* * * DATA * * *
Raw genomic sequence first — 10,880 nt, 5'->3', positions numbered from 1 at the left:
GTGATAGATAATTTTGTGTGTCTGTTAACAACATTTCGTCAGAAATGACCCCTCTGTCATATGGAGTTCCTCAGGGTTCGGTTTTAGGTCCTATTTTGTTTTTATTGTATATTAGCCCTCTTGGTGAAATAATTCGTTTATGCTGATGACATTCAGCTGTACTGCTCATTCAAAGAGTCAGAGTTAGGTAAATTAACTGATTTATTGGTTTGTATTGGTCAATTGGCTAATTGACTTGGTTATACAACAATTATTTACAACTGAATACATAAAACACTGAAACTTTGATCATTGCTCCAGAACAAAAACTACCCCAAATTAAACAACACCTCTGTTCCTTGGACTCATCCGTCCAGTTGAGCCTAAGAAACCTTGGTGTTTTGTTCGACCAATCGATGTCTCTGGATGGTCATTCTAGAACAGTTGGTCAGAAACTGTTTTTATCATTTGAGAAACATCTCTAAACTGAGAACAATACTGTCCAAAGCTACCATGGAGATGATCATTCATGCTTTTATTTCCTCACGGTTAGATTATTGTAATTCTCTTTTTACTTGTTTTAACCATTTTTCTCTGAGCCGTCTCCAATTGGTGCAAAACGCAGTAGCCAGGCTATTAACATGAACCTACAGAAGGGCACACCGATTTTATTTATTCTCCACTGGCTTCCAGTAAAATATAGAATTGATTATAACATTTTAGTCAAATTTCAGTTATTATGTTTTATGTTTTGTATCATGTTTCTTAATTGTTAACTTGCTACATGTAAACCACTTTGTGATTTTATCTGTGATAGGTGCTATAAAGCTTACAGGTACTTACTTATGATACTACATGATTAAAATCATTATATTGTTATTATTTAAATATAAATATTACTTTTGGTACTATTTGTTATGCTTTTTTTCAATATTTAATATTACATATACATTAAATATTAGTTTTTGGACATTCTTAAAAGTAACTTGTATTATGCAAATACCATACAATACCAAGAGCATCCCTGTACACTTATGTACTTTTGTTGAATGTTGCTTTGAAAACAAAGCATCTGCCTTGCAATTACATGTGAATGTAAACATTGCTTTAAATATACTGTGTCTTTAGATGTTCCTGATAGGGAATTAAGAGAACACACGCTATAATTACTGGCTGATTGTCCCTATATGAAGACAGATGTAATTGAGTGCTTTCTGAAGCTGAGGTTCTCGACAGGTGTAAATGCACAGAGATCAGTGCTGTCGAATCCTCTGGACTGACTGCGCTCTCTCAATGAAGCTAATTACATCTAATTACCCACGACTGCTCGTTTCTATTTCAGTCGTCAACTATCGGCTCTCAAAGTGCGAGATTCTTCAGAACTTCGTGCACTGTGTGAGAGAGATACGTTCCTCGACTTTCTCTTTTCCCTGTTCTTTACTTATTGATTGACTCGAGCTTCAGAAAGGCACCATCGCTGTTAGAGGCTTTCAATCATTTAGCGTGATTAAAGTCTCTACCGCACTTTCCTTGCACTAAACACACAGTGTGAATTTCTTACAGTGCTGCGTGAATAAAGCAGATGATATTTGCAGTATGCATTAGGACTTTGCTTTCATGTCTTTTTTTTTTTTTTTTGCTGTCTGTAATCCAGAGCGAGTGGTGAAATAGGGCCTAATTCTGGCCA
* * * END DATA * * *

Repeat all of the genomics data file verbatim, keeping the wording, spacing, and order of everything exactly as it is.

Raw genomic sequence first — 10,880 nt, 5'->3', positions numbered from 1 at the left:
GTGATAGATAATTTTGTGTGTCTGTTAACAACATTTCGTCAGAAATGACCCCTCTGTCATATGGAGTTCCTCAGGGTTCGGTTTTAGGTCCTATTTTGTTTTTATTGTATATTAGCCCTCTTGGTGAAATAATTCGTTTATGCTGATGACATTCAGCTGTACTGCTCATTCAAAGAGTCAGAGTTAGGTAAATTAACTGATTTATTGGTTTGTATTGGTCAATTGGCTAATTGACTTGGTTATACAACAATTATTTACAACTGAATACATAAAACACTGAAACTTTGATCATTGCTCCAGAACAAAAACTACCCCAAATTAAACAACACCTCTGTTCCTTGGACTCATCCGTCCAGTTGAGCCTAAGAAACCTTGGTGTTTTGTTCGACCAATCGATGTCTCTGGATGGTCATTCTAGAACAGTTGGTCAGAAACTGTTTTTATCATTTGAGAAACATCTCTAAACTGAGAACAATACTGTCCAAAGCTACCATGGAGATGATCATTCATGCTTTTATTTCCTCACGGTTAGATTATTGTAATTCTCTTTTTACTTGTTTTAACCATTTTTCTCTGAGCCGTCTCCAATTGGTGCAAAACGCAGTAGCCAGGCTATTAACATGAACCTACAGAAGGGCACACCGATTTTATTTATTCTCCACTGGCTTCCAGTAAAATATAGAATTGATTATAACATTTTAGTCAAATTTCAGTTATTATGTTTTATGTTTTGTATCATGTTTCTTAATTGTTAACTTGCTACATGTAAACCACTTTGTGATTTTATCTGTGATAGGTGCTATAAAGCTTACAGGTACTTACTTATGATACTACATGATTAAAATCATTATATTGTTATTATTTAAATATAAATATTACTTTTGGTACTATTTGTTATGCTTTTTTTCAATATTTAATATTACATATACATTAAATATTAGTTTTTGGACATTCTTAAAAGTAACTTGTATTATGCAAATACCATACAATACCAAGAGCATCCCTGTACACTTATGTACTTTTGTTGAATGTTGCTTTGAAAACAAAGCATCTGCCTTGCAATTACATGTGAATGTAAACATTGCTTTAAATATACTGTGTCTTTAGATGTTCCTGATAGGGAATTAAGAGAACACACGCTATAATTACTGGCTGATTGTCCCTATATGAAGACAGATGTAATTGAGTGCTTTCTGAAGCTGAGGTTCTCGACAGGTGTAAATGCACAGAGATCAGTGCTGTCGAATCCTCTGGACTGACTGCGCTCTCTCAATGAAGCTAATTACATCTAATTACCCACGACTGCTCGTTTCTATTTCAGTCGTCAACTATCGGCTCTCAAAGTGCGAGATTCTTCAGAACTTCGTGCACTGTGTGAGAGAGATACGTTCCTCGACTTTCTCTTTTCCCTGTTCTTTACTTATTGATTGACTCGAGCTTCAGAAAGGCACCATCGCTGTTAGAGGCTTTCAATCATTTAGCGTGATTAAAGTCTCTACCGCACTTTCCTTGCACTAAACACACAGTGTGAATTTCTTACAGTGCTGCGTGAATAAAGCAGATGATATTTGCAGTATGCATTAGGACTTTGCTTTCATGTCTTTTTTTTTTTTTTTTGCTGTCTGTAATCCAGAGCGAGTGGTGAAATAGGGCCTAATTCTGGCCA